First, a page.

- The Washington Times - Saturday, November 22, 2003

Republicans are touting a recent poll that suggests they won the recent marathon debate over the blockade against President Bush’s judicial nominations.

While neither side came away from the debate smelling like roses among independents, Democrats came away smelling worse, according to Republican pollster David Winston.

“In the process of making their base happy, Democrats worsened things with independents,” said Mr. Winston, who conducted the poll last week during and after the 39-hour debate in the Senate over filibusters Democrats have waged against six of Mr. Bush’s nominees.

The poll of 1,000 registered voters found that among the independents who paid attention to the debates, 55 percent held a negative view of Democratic arguments, while 41 percent held a negative view of Republican arguments.

“For both sides, this is an important base issue,” Mr. Winston said. “But the group in the middle doesn’t like the concept of obstruction.”

David Carle, spokesman for Sen. Patrick J. Leahy, Vermont Democrat and ranking member of the Judiciary Committee, said he isn’t aware of any Democratic polling conducted on the issue since the debate, but was suspicious of the Republican findings.

“After 39 hours and reams of speeches, it says something when Republicans are reduced to having to spin what their own poll says about the talkathon,” Mr. Carle said. “The selective results they’ve decided to release are nothing for them to brag about.”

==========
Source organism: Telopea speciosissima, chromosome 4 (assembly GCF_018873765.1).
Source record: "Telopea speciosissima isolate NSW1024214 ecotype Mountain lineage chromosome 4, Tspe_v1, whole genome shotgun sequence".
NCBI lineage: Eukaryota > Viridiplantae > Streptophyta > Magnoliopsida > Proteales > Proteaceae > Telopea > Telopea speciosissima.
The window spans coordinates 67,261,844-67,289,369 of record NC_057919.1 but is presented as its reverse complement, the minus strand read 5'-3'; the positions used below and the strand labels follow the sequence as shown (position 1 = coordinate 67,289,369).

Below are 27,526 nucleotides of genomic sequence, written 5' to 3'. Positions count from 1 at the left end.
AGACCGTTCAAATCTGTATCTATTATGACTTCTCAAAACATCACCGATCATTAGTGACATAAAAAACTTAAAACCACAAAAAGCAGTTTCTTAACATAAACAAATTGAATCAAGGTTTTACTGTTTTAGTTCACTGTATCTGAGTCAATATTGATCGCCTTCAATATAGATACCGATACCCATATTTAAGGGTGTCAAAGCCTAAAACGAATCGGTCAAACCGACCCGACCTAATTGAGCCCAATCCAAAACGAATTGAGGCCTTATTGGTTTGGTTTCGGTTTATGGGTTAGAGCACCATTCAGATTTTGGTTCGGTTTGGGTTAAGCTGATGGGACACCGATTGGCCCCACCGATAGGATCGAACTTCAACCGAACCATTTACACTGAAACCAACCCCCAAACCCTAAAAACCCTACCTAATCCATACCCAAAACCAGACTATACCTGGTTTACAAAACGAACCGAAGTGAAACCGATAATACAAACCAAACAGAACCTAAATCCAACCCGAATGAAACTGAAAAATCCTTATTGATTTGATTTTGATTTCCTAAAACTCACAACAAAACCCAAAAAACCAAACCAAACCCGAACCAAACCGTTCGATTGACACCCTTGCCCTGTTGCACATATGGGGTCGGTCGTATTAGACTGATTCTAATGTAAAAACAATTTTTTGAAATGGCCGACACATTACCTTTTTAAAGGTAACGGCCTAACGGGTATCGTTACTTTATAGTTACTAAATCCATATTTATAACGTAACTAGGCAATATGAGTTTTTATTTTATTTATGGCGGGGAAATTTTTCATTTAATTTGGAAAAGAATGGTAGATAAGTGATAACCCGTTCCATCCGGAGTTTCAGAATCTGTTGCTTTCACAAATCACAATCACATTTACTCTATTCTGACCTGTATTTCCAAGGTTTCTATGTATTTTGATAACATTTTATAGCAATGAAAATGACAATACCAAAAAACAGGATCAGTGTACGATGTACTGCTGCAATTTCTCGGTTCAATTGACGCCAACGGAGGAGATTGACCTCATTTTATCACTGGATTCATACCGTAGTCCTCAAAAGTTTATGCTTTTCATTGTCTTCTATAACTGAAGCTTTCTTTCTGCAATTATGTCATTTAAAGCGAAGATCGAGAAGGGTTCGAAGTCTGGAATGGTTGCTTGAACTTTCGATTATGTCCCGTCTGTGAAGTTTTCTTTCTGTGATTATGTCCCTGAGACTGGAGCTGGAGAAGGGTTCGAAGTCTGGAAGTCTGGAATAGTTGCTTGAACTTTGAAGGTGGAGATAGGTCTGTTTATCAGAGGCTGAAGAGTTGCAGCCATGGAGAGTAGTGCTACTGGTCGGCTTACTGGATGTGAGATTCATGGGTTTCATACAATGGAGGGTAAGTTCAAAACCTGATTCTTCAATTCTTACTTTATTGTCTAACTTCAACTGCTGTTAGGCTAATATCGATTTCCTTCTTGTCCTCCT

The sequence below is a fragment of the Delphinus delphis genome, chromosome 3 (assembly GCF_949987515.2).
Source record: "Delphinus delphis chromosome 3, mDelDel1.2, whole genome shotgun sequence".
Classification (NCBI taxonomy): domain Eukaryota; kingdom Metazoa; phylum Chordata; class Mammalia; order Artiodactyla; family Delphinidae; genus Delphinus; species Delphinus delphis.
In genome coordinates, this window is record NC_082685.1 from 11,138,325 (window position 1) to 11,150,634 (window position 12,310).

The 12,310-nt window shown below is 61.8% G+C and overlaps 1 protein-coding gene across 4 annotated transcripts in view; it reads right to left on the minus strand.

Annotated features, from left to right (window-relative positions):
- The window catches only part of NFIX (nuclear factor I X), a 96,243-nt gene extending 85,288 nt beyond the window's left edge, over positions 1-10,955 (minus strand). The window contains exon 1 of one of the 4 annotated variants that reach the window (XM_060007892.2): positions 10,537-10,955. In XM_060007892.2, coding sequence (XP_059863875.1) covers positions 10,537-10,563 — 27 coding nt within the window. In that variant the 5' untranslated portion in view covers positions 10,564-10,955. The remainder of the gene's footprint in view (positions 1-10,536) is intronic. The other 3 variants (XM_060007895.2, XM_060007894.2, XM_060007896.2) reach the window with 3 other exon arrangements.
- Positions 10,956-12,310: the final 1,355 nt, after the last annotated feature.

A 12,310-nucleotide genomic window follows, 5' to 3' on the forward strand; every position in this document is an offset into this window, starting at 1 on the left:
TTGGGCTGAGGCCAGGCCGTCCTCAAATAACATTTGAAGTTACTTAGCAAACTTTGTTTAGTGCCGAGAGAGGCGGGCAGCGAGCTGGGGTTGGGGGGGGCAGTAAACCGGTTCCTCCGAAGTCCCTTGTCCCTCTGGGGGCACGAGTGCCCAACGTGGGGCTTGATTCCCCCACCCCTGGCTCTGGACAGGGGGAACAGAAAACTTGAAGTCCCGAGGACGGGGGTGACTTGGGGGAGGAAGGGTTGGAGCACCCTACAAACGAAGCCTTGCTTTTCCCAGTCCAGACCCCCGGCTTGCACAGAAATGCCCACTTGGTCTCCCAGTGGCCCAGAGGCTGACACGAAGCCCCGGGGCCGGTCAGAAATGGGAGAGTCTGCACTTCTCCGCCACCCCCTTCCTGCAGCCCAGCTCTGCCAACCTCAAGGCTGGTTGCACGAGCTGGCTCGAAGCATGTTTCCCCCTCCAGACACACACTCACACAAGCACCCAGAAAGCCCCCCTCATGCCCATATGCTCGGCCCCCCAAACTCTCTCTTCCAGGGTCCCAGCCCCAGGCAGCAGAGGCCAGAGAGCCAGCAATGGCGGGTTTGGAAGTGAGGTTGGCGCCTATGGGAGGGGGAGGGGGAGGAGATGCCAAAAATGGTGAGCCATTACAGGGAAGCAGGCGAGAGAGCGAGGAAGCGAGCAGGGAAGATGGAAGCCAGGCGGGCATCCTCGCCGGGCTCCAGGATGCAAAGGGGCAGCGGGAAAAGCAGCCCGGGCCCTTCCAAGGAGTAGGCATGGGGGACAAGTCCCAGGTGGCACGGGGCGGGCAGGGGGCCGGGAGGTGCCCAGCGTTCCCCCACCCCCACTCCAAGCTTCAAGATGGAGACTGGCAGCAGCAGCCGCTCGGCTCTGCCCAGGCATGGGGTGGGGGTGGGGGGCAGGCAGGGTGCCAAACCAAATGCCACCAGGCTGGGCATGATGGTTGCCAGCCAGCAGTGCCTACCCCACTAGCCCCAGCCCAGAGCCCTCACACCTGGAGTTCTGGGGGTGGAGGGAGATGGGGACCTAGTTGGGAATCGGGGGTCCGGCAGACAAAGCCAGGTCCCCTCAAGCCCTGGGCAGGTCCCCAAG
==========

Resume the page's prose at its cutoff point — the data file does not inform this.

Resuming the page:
Normally, the judicial-confirmation process is watched by only the most politically active Americans, Mr. Winston said. So he was surprised earlier this year when the issue spiked at 10 percent awareness among registered voters after Democrats began their first filibuster against the nomination of D.C. lawyer Miguel Estrada to the U.S. Circuit Court of Appeals for the District of Columbia. Mr. Estrada has since withdrawn his nomination after eight months of filibustering.

Still, the issue was low on Americans’ radar even after the Estrada filibuster began. Democrats and their supporters gleefully pointed to polls at the time showing many voters confused the nominee with actor Erik Estrada from the 1977-83 hit television cop series “CHIPs.”

During the talkathon, 54 percent of registered voters had heard or read about the blockade of judicial nominees, according to Mr. Winston’s poll, which had a margin of error of plus or minus 3 percent.

But Democratic supporters were not backing down after the debate.

“The Republican strategy backfired,” said Ralph G. Neas, president of the liberal group People for the American Way. “They wanted to demoralize the Democrats, but in the end they energized the Democrats and fostered even greater solidarity.”

Republicans, however, insist the issue is not so much about judges specifically, but the larger concept of Democrats’ obstruction in general.

They used the issue of obstruction against Democrats in last year’s Senate elections. Most notably, former Sen. Max Cleland, Georgia Democrat and triple amputee after a battle in Vietnam, was defeated by a Republican who blamed him and other Democrats for trying to block Mr. Bush’s requested Department of Homeland Security.

“Democrats may have reinforced their base,” Mr. Winston said. “But they did significant damage to themselves in terms of the middle.”


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